Drivers have been urged to be careful when filling up with E10 petrol.
Accidentally filling up the car with the wrong fuel could pose a lot of problems.
According to the RAC, around 600,000 older and classic cars should not use E10 and instead fill up with E5.
READ MORE: Drivers could save £1k a year by making these four simple motoring changes
And with around 150,000 drivers putting in the wrong fuel every year, a motoring expert has shared two serious warnings.
Dorry Potter, car expert at National Scrap Car, said the biggest benefit of E10 over E5 is that it's better for the environment.
She told Express.co.uk: "There are two issues with this fuel though. The first is that not all cars are compatible with it meaning that if someone was to absentmindedly put this fuel in a non-compatible car it is likely to cause damage.
"The government has a tool on their website which helps motorists check whether their car is able to have E10.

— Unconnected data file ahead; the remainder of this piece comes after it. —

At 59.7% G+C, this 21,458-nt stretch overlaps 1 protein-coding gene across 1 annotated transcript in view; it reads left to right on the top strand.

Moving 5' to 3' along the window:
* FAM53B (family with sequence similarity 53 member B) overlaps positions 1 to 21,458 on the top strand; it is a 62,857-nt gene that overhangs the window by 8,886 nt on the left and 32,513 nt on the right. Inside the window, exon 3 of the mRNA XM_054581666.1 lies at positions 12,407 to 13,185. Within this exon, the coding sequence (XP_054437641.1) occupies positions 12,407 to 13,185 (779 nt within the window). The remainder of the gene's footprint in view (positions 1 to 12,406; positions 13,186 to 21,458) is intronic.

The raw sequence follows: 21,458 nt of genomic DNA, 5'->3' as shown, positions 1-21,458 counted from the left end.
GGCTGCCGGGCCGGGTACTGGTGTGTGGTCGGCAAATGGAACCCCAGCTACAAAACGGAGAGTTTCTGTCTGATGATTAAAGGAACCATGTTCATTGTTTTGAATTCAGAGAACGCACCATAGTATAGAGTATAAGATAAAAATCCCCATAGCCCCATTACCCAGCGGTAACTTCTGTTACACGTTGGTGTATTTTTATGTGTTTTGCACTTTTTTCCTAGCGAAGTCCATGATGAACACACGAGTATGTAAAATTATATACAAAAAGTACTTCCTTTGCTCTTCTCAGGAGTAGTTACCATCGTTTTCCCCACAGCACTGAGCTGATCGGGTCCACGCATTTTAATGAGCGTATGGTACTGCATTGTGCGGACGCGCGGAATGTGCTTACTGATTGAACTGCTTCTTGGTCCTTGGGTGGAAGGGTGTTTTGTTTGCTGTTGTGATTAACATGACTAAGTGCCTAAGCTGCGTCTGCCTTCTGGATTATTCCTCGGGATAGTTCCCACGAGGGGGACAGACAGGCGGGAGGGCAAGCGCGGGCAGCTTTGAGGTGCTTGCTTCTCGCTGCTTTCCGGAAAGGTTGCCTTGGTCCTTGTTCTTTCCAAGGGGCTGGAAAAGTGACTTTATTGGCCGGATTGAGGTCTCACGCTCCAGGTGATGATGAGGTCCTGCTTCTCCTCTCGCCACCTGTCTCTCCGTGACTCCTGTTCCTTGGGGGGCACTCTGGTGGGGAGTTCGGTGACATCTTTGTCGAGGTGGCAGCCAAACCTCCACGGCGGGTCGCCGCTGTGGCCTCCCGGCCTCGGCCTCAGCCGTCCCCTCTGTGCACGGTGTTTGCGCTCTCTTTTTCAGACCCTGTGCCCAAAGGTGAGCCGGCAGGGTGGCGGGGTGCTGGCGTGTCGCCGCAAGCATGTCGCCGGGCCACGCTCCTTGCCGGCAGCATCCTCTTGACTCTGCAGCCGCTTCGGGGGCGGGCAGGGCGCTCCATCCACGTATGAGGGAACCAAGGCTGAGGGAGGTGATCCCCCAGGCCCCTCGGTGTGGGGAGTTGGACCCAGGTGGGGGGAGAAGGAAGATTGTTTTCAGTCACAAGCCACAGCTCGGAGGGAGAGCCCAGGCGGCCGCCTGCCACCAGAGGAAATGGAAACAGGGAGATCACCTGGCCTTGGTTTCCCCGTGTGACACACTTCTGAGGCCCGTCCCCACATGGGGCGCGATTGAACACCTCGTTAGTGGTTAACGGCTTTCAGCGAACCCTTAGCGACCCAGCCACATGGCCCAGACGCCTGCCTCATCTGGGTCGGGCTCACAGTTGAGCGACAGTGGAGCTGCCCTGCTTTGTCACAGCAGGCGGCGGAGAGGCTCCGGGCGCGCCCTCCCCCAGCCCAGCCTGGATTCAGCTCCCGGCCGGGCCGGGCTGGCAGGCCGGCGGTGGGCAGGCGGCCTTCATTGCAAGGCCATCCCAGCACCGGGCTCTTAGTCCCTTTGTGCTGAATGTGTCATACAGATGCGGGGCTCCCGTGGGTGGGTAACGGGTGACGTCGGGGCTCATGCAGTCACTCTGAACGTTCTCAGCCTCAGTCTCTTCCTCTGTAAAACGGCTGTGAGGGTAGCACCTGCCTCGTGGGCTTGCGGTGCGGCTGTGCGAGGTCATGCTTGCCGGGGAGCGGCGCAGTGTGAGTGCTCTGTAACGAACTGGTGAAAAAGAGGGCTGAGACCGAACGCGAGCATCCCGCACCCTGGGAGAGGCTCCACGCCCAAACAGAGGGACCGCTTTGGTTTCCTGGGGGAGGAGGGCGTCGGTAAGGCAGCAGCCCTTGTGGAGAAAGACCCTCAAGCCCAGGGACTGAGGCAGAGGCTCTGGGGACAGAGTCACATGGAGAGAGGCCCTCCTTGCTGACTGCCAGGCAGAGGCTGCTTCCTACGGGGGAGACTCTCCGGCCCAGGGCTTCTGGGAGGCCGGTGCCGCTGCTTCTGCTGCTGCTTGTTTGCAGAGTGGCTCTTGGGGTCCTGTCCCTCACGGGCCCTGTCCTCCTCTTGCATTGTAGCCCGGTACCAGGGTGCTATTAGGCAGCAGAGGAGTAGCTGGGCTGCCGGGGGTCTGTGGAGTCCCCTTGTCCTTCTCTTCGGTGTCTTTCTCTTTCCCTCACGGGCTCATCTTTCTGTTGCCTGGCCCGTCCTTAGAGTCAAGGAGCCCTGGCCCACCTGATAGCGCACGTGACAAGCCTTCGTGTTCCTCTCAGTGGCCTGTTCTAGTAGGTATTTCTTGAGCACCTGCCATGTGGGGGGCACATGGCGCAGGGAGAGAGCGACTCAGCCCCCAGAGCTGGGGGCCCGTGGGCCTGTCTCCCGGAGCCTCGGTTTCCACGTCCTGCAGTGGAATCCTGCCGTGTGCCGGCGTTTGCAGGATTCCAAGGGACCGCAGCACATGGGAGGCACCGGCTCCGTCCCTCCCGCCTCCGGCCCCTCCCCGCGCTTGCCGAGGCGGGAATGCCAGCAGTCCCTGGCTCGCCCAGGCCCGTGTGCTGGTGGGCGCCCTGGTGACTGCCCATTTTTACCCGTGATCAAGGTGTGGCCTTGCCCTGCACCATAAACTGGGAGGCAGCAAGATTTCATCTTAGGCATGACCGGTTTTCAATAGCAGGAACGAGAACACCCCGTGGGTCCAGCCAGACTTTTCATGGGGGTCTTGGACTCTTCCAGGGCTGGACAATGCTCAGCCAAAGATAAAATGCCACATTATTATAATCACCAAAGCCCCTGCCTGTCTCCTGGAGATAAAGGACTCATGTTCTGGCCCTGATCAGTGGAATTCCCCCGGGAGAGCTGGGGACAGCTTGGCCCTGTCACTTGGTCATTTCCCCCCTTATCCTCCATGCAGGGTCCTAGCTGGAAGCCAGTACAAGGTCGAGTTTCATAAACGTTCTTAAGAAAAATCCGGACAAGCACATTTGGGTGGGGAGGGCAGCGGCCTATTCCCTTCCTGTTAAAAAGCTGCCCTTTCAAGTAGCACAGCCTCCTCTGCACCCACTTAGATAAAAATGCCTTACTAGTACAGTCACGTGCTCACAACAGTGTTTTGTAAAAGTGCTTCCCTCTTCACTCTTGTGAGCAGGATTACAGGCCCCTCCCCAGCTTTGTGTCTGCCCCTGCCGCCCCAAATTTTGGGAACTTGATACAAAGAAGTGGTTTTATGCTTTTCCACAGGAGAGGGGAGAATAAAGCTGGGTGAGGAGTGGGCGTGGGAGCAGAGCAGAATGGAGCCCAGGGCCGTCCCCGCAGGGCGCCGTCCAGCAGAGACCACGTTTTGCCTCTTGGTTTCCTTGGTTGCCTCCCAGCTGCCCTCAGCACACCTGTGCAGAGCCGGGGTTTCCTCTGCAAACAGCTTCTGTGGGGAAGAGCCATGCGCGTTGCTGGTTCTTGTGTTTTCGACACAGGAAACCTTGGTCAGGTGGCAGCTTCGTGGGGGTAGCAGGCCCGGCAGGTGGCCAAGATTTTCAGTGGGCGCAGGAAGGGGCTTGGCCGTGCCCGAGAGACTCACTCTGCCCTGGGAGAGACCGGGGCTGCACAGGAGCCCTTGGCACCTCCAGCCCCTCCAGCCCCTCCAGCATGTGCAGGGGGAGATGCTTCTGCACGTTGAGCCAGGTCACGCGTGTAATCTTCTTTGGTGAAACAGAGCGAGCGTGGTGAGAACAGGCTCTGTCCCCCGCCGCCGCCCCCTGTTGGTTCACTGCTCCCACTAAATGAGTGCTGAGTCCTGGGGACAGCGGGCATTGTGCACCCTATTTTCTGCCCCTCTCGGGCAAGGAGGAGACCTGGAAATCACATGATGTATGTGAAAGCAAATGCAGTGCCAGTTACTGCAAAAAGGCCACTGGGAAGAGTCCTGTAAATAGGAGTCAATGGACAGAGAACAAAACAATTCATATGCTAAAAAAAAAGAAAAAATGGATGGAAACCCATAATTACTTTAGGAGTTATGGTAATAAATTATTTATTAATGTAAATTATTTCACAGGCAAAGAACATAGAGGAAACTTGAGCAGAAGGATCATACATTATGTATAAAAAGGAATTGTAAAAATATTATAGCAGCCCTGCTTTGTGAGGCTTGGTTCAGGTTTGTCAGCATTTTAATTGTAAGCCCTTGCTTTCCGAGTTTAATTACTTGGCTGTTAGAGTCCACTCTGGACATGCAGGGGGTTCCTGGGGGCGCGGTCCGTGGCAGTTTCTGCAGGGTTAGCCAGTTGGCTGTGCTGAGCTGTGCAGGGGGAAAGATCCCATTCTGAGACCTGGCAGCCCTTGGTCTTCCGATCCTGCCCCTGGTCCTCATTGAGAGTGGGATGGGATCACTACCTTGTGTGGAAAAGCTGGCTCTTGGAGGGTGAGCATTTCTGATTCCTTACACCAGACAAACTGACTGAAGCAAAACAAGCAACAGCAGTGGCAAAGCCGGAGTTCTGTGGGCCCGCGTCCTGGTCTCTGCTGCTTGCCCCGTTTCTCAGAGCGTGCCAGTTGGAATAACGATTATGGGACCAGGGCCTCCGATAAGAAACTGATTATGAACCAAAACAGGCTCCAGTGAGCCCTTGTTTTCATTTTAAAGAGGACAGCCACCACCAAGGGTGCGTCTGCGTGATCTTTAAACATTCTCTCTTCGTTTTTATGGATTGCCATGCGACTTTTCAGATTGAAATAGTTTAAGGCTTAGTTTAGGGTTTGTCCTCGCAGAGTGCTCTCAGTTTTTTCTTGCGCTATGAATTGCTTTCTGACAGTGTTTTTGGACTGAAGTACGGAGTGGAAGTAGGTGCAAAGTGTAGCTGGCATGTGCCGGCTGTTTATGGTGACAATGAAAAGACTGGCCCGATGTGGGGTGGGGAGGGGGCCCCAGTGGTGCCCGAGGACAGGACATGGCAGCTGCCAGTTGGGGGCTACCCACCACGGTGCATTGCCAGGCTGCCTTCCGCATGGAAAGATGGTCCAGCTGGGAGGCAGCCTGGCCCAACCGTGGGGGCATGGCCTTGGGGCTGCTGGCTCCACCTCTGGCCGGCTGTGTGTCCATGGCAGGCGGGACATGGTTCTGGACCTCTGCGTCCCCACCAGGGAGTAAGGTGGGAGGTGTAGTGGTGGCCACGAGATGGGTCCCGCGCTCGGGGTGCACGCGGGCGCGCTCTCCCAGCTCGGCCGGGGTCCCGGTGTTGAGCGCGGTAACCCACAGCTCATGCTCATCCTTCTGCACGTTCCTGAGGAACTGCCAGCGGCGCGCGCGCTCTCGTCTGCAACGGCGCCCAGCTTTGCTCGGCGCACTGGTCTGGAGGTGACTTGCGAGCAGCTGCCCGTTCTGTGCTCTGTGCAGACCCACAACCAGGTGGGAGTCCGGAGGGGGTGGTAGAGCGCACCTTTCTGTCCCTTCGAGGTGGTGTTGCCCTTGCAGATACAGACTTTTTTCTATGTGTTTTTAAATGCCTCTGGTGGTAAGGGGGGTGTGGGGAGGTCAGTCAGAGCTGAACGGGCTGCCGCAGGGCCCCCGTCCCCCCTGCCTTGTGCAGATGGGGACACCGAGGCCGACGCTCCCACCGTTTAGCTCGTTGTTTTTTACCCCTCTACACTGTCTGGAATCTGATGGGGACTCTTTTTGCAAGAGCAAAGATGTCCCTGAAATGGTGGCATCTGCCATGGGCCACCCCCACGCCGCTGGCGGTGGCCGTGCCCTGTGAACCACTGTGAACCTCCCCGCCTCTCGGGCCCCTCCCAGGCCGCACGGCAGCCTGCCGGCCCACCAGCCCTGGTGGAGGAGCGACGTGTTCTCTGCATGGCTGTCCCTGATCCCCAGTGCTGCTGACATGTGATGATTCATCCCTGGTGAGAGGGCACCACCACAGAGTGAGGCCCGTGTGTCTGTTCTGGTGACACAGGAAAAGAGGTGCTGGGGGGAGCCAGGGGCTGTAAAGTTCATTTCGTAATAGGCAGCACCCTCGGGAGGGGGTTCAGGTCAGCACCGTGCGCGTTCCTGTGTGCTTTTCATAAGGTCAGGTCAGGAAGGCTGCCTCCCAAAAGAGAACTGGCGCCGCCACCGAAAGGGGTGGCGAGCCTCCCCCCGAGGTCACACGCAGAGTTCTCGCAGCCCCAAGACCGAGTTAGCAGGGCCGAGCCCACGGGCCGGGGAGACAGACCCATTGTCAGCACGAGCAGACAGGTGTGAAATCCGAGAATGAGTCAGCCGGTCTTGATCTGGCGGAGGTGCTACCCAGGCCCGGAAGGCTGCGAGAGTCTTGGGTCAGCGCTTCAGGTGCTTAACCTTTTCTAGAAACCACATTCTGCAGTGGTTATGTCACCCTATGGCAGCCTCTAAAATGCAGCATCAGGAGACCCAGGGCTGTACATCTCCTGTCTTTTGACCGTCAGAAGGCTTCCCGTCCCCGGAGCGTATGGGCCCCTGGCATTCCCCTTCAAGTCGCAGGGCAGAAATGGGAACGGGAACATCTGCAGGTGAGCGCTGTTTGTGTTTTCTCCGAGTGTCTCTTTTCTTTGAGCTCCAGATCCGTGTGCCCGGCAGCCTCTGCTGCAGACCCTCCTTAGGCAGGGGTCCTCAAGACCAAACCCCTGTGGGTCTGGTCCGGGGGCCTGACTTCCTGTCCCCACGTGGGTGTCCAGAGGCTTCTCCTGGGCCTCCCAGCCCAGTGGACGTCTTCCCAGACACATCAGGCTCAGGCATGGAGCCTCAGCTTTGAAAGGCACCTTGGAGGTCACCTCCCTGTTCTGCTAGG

"Secondly, E10 is less efficient for motorists, due to the higher ethanol content drivers will get fewer miles per gallon than with E5, meaning more trips to the pumps and more money coming out of wallets.
"Not something anyone needs with fuel prices still being high and the cost of living crisis."
E5 is 95% unleaded petrol and 5% ethanol, whereas E10 is 90% unleaded petrol and 10% ethanol.
The greener fuel is estimated to reduce CO2 emissions by 750,000 tonnes per year, which is the equivalent of taking up to 350,000 cars off the road.
Another motoring expert Dave Rossall, frmo NFU Mutual's, also urged drivers to check their compatibility with E10 before visiting a petrol station.
He said: "Putting the wrong fuel into a vehicle is comparatively easy to do so it should be reassuring to know that there is insurance cover in place."
Want all the biggest Lifestyle news straight to your inbox? Sign up for our free Daily Star Hot Topics newsletter
- Spider in car could land drivers hefty £2.5k fine and nine points on licence
- Four new motoring laws to hit next month – from phone usage to driving abroad
- Drivers could reduce fuel consumption by 12% with little-known car button
Source: Read Full Article